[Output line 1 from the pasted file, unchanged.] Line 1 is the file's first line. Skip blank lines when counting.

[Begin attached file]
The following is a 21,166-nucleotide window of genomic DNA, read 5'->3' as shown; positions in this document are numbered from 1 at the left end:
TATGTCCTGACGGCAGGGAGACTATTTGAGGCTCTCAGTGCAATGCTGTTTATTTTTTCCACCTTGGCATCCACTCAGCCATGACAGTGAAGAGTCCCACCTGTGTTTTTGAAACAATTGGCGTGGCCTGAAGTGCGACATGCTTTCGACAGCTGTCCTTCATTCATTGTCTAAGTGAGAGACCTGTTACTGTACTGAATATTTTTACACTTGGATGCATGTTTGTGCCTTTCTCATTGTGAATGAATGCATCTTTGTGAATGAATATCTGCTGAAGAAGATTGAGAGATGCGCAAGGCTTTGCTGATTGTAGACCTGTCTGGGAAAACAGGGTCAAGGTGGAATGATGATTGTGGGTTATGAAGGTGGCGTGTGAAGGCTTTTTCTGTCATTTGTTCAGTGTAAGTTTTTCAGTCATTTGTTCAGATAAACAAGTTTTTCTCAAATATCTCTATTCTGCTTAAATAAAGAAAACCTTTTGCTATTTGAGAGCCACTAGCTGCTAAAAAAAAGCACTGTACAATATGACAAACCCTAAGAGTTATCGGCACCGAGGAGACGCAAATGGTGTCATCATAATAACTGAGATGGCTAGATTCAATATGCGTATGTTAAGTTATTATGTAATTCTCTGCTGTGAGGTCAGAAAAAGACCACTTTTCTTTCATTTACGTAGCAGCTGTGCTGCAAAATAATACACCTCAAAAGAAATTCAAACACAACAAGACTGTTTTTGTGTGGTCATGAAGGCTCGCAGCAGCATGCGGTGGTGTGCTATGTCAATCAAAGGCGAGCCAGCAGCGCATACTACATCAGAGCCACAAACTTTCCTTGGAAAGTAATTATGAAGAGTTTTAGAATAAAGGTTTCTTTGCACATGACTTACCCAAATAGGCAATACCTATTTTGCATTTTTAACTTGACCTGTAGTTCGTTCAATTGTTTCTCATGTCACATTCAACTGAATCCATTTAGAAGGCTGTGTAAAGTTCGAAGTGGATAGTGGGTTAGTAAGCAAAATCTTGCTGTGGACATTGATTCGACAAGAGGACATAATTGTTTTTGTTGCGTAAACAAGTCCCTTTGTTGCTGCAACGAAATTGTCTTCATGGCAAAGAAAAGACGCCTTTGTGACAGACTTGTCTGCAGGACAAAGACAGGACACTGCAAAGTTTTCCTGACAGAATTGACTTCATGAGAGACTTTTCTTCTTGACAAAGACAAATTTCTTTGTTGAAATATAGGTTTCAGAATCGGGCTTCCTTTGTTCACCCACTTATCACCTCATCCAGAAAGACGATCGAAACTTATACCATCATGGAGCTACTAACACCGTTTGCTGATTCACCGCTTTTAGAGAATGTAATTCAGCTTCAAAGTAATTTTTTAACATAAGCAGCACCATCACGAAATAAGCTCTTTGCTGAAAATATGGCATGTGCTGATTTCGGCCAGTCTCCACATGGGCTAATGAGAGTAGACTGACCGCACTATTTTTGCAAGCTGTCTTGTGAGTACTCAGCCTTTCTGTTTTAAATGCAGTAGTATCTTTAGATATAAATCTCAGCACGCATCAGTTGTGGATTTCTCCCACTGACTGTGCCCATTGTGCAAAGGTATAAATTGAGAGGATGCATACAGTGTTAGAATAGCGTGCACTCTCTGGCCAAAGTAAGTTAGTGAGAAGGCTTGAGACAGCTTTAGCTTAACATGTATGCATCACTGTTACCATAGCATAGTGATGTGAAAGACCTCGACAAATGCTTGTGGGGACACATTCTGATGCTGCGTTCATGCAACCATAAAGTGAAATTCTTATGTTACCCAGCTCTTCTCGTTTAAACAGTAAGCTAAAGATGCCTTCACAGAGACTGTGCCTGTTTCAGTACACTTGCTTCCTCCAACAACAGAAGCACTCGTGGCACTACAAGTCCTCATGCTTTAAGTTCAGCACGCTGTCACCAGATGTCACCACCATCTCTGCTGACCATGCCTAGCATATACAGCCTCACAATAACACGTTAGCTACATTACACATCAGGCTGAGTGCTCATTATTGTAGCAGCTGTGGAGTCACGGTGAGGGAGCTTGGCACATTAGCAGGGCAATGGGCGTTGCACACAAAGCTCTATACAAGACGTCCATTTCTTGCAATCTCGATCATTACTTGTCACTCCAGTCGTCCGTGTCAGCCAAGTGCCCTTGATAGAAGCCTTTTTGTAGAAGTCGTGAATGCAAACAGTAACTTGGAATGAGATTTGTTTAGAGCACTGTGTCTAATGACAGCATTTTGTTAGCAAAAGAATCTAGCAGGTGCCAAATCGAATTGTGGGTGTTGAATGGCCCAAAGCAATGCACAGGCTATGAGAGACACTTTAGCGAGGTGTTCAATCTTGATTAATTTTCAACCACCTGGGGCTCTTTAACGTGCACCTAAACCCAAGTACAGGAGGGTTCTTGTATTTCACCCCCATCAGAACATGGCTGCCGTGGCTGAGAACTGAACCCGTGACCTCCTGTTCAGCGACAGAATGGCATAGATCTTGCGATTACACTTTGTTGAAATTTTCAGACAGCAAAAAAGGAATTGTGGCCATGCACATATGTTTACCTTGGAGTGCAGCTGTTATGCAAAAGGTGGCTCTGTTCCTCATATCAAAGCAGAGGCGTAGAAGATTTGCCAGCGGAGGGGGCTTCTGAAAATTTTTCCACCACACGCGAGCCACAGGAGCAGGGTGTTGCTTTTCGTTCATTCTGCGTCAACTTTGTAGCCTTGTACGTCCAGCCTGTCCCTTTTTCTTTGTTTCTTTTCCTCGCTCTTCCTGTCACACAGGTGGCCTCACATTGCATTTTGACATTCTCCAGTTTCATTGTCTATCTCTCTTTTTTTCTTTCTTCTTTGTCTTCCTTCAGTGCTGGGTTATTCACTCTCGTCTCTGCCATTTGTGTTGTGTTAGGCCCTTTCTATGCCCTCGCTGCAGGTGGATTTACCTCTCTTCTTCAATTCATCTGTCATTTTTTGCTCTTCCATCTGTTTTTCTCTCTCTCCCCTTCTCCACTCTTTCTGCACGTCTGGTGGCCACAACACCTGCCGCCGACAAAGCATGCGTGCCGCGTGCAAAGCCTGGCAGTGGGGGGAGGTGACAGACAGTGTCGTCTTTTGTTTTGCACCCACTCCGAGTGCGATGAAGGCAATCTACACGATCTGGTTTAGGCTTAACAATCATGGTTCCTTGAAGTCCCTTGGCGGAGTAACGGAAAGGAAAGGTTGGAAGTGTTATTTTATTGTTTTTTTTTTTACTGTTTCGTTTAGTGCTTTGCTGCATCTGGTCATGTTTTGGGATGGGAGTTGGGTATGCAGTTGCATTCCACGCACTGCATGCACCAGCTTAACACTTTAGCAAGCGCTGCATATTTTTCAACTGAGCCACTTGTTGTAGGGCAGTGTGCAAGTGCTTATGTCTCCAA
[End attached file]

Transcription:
The following is a 21,166-nucleotide window of genomic DNA, read 5'->3' as shown; positions in this document are numbered from 1 at the left end: